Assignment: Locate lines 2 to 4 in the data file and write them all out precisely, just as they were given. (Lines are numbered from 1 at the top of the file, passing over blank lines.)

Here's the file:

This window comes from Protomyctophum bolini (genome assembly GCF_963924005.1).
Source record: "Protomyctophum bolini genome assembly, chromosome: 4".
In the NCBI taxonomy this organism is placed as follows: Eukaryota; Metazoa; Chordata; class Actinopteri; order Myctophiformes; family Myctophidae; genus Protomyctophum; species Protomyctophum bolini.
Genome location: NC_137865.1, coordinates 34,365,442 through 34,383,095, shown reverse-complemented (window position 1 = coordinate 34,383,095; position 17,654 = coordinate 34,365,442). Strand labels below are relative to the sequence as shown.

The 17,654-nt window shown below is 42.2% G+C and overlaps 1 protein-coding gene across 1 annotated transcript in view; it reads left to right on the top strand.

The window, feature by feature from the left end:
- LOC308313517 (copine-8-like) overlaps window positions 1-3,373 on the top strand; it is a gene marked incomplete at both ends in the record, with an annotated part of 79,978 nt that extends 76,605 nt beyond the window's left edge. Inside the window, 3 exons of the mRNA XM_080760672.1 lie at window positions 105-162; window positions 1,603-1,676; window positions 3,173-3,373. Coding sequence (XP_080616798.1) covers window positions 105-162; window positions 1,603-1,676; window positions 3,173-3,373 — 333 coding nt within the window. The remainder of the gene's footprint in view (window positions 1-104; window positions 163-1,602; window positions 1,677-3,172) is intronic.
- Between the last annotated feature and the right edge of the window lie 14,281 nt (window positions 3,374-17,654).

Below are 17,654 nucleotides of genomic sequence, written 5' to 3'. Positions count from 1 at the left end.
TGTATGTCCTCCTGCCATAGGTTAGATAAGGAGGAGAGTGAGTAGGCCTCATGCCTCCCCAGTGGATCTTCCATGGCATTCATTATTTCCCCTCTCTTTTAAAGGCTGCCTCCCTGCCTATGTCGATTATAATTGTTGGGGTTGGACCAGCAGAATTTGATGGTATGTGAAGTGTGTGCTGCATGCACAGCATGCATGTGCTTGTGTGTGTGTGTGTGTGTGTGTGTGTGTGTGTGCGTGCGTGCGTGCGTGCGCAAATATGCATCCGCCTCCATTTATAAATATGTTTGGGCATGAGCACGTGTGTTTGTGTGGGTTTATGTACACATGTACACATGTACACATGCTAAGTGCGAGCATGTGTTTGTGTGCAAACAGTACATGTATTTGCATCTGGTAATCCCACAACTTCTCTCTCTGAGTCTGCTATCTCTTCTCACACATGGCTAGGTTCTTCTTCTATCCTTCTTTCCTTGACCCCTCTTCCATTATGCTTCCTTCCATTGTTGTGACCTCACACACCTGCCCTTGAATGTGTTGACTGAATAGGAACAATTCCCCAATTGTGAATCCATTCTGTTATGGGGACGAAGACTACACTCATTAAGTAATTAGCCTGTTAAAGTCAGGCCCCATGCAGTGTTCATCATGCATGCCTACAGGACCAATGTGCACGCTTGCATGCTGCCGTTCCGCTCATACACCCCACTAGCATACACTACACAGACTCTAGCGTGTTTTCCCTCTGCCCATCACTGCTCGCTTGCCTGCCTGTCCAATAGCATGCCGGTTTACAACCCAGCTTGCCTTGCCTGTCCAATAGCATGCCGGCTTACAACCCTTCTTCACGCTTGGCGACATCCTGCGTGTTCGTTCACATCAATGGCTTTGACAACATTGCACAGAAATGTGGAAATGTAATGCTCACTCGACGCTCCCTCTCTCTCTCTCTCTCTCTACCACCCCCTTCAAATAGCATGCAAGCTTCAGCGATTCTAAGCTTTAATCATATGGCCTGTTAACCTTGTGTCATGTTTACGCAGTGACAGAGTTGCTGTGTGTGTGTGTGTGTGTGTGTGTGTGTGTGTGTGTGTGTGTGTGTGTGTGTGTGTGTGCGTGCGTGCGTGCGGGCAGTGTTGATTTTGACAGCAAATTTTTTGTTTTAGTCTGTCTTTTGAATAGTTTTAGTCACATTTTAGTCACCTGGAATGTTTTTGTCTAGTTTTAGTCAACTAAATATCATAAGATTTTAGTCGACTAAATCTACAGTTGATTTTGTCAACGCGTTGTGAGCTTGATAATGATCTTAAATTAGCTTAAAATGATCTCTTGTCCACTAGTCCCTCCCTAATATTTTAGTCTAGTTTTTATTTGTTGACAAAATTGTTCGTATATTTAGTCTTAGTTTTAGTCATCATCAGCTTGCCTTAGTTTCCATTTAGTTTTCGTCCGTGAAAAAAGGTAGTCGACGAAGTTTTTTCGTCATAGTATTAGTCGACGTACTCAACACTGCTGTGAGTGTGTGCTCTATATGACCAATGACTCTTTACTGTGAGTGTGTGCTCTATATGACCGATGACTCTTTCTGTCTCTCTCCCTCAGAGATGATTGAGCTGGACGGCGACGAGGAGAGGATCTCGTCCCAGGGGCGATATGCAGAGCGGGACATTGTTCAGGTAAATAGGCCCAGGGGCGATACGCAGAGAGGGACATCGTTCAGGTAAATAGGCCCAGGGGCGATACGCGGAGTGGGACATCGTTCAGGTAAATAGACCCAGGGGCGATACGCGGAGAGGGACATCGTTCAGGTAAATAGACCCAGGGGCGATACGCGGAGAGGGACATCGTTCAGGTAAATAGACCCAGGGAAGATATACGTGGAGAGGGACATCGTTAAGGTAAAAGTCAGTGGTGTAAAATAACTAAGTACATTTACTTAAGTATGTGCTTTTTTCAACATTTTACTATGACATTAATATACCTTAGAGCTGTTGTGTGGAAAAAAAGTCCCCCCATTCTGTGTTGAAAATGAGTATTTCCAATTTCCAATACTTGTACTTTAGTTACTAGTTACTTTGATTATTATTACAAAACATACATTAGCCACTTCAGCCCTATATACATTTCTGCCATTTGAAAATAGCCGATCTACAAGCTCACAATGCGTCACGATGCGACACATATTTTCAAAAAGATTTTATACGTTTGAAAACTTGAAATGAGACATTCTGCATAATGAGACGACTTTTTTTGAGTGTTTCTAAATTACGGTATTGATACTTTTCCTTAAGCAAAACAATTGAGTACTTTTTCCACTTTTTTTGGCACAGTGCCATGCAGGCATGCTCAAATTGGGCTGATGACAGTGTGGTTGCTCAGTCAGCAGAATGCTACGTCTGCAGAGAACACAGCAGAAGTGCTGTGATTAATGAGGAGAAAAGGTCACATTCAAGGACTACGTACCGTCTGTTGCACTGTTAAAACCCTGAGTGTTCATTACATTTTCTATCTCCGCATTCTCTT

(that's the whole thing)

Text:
Source record: "Protomyctophum bolini genome assembly, chromosome: 4".
In the NCBI taxonomy this organism is placed as follows: Eukaryota; Metazoa; Chordata; class Actinopteri; order Myctophiformes; family Myctophidae; genus Protomyctophum; species Protomyctophum bolini.
Genome location: NC_137865.1, coordinates 34,365,442 through 34,383,095, shown reverse-complemented (window position 1 = coordinate 34,383,095; position 17,654 = coordinate 34,365,442). Strand labels below are relative to the sequence as shown.